The description of Dorothy Hamill’s Olympic routine is frankly hilarious.  Also, by this time George H.W. Bush was director of the CIA.  One particularly funny question posed by the show’s writers was, “Is America a front for the CIA?”

Such humor evinces politically-aware writers.  We must remember that the Church Committee had just met the previous year (1975).  It was one of the few times (perhaps the only time) that the American intelligence community came under any sort of actual scrutiny by Congress (and, by extension, the American people).

CIA, NSA, FBI…no one was completely spared from this investigation occasioned by Watergate.

Which reminds me.  Perhaps the most classic bit in this episode is Dan Aykroyd doing a Nixon impersonation in a rubber monkey mask.  The surreal act of breathing (which causes the entire mask to be sucked in and, alternately, blown back out) perfectly sums up the bizarre nature of American politics at that time.

It was a time when Reagan was but a former “fascist” governor (and yet to be President).  Yes, Weekend Update uses the word “fascist”.  (!)  How far SNL has sunk now.

But, to be fair, SNL was projecting the humor of the American liberal movement.  At least that’s the impression I get.

One final note.  The trial of Patricia (Patty) Hearst was also big news about this time.  Obviously, her case captured national attention for quite a while.  [An earlier episode with Lily Tomlin involved a fictional sorority sister [Tomlin] writing a letter to the imprisoned Hearst while, in an aside, asking another sister to return her Carpenters records.  Ahh, the 70s…]

Perhaps the greatest coup of the episode under consideration is the montage of art photos which purport to be an “Artist Rendering” of the Hearst trial.  From Hieronymus Bosch’s The Garden of Earthly Delights to  Dalí’s La persistencia de la memoria, the effect is both highbrow and ridiculous.

And it is for nuggets just such as these that we continue to be enthralled with America’s most storied variety show.

 

-PD

SNL Season 1 Episode 12 [1976)

Wikipedia generally gives a nice overview of some of these early Saturday Night Live episodes, but not in this case.

Even so, that’s alright.

We’ll make do.

It might be enough to focus on the divide between droll host Dick Cavett (his pitch for “his” Nebraska Pimp book as part of “Looks on Books” kinda sums it up) and impassioned musical guest Jimmy Cliff.

Cavett is that sort of personality that everyone likes.  Always a warm smile.  A wry smile, perhaps.  A smart guy, but not too smart.  Cavett was, in some ways, in the exact middle of the cultural road.

He was just hip enough to be marginally “with it” in a revolutionary era (witness the Weekend Update attempts to cover “war-torn” Luanda, Angola) steaming with frustration.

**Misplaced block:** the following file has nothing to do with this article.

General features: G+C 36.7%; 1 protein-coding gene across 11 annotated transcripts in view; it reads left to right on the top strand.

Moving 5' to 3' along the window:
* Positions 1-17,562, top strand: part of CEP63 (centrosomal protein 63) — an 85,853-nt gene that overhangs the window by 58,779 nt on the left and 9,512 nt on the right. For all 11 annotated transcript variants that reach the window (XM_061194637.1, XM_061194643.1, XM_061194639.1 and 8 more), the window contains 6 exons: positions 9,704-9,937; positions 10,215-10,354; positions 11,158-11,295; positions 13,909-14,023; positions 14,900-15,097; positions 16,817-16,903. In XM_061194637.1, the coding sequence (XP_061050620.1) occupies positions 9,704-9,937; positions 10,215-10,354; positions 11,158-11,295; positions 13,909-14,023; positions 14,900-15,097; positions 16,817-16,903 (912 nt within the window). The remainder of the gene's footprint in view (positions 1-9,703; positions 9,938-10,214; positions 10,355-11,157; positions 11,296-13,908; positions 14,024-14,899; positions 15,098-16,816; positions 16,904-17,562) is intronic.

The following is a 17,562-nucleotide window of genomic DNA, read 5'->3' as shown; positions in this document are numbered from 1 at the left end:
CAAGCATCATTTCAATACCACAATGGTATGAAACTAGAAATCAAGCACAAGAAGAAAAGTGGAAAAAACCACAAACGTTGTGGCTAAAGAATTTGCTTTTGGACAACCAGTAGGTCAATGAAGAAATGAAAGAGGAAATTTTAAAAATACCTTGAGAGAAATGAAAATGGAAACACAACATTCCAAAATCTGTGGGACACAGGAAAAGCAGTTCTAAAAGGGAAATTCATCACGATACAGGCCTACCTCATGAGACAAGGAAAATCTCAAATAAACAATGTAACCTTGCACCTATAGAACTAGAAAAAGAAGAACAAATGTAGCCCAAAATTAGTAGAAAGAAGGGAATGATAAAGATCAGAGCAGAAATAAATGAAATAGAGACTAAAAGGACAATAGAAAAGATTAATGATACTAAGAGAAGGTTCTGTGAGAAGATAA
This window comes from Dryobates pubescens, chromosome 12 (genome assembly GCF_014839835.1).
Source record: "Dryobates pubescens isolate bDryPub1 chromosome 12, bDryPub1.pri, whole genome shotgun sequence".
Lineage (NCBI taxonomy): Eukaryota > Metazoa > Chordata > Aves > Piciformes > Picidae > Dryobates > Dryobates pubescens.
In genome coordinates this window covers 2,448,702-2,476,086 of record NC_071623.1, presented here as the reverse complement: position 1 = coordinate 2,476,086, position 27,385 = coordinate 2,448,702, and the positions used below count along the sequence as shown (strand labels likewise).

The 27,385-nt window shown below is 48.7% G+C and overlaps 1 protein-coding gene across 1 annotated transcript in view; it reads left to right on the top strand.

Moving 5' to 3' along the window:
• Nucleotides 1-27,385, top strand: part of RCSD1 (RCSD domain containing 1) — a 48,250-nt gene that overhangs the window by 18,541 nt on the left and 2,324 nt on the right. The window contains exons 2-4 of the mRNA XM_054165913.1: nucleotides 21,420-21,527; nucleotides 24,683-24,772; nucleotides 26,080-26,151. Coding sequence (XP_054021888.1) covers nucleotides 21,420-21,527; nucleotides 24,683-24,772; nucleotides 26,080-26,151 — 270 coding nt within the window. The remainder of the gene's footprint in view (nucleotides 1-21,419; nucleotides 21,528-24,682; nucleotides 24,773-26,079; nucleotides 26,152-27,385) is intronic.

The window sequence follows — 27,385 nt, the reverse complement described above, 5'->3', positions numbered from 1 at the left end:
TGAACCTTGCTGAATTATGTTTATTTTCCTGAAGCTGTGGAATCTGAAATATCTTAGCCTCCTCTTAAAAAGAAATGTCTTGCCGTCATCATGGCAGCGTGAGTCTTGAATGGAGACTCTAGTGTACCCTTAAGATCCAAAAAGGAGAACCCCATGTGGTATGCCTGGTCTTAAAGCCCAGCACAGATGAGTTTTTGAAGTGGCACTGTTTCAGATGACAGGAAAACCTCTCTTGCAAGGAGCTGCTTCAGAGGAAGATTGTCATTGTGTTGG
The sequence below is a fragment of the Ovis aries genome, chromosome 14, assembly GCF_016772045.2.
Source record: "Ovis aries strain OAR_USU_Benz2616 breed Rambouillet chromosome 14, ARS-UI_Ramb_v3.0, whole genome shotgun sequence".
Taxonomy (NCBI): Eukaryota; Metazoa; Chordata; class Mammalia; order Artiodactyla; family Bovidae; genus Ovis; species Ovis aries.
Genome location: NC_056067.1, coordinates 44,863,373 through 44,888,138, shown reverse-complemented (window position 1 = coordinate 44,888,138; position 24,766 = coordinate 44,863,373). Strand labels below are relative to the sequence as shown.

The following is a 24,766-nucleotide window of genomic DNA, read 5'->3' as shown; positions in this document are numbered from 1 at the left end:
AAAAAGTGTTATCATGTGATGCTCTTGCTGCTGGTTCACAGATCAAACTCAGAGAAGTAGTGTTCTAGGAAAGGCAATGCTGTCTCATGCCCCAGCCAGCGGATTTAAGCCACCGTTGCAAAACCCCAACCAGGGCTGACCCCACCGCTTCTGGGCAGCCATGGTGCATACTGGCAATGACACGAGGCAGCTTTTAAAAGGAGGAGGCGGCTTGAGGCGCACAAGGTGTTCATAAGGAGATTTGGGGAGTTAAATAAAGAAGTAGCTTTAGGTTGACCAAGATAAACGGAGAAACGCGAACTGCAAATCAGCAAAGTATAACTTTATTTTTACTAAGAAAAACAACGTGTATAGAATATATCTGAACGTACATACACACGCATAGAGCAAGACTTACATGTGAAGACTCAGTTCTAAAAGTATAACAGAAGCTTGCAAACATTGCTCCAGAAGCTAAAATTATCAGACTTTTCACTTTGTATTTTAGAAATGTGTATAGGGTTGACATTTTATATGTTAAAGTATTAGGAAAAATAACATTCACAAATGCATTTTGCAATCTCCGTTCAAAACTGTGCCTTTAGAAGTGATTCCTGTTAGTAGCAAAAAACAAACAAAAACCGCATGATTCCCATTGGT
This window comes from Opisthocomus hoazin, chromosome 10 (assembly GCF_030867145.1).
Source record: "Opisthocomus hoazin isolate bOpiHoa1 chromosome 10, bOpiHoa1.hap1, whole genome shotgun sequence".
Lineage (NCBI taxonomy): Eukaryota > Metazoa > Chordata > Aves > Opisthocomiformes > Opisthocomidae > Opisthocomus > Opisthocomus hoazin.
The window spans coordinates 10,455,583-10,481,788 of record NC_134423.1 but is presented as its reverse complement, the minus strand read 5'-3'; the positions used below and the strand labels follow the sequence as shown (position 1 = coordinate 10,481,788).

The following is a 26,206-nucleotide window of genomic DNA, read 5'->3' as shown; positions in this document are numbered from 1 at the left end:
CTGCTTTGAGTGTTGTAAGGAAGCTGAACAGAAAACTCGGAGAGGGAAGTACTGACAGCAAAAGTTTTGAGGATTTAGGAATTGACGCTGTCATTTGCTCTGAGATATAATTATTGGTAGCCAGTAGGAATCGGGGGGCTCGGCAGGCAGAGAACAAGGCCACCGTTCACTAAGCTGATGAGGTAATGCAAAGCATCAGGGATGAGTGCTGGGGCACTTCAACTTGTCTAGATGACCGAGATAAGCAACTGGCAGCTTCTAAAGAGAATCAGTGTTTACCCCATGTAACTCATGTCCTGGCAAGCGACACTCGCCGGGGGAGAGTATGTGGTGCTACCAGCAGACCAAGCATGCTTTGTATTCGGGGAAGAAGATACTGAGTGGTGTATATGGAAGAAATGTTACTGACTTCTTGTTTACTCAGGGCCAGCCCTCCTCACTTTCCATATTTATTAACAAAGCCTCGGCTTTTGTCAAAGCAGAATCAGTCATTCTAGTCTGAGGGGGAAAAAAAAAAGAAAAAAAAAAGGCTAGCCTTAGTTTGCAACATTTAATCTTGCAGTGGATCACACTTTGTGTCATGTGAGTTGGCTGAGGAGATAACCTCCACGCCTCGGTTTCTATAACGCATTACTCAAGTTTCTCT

And so the natural way to play off his image is to have him do risqué things.  For example, the skit “Our Town” substitutes New York City for the Grover’s Corners of playwright Thornton Wilder.

Cavett describes the more prurient details of NYC.  At one point, it is fairly obvious that he is describing the old Times Square full of sex shops and massage parlors.  As always, the exercise of watching this show gives us an opportunity to reflect on days gone by.  For example, this must have been around the time of a sanitation workers strike in the Big Apple.

[Speaking of Big Apple, the home movie sent in by someone (whose name I have forgotten) makes nice use of apples (and plums) as actors in a stop-motion Super-8 experiment.]

But yes…Dick Cavett is kind of like a bathroom sanitizer.  You’re glad he’s there (when the place is sullied), but he is generally harmless and flavorless.

What is staggering about this episode is that I remember a friend from college who (on second thought) reminds me quite a bit of Cavett.  The craziest part is that Jimmy Cliff does a song in this episode which played a part in my college days (funny enough, in relation to the aforementioned gentleman).

It’s funny how the mundane can make us sentimental.  However, Jimmy Cliff is not at all himself mundane on the song in question:  “Many Rivers to Cross”.

Jimmy Cliff couldn’t be more different in persona from Dick Cavett.  Cliff delivers the first great, desperate performance in SNL history.  Sure, Simon & Garfunkel were great in the early season, but they were pretty…composed…easily poised.

On “Many Rivers to Cross” Jimmy Cliff sings like his life depends on it.  The guitars are out of tune.  The drummer is barely in control of the song.  A bongo player (who alternates on timbales…with brushes) adds a bit of flavor.  The SNL horns (Howard Shore’s band) add some nice stabs and swells of excitement.

But it is Jimmy Cliff.  Singing right in tune.  Dead serious.  Pinging each note in absolute perfection.

Closing his eyes.  Lifting his head back.  Singing so the veins bulge out in his neck.  …ending the performance out of breath.

Cliff absolutely deserved to perform the three songs he did on this episode.  However, neither of the other two match the intensity of “Many Rivers to Cross”.

And so it takes me back.

These memories I mentioned.  They’re important to me.

If I’d only chosen to have my taxes done by H. & L. Brock…I coulda been a contenda.

How do we become losers?

Is it from the very first hand we’re dealt?

Some things feel like a lost cause.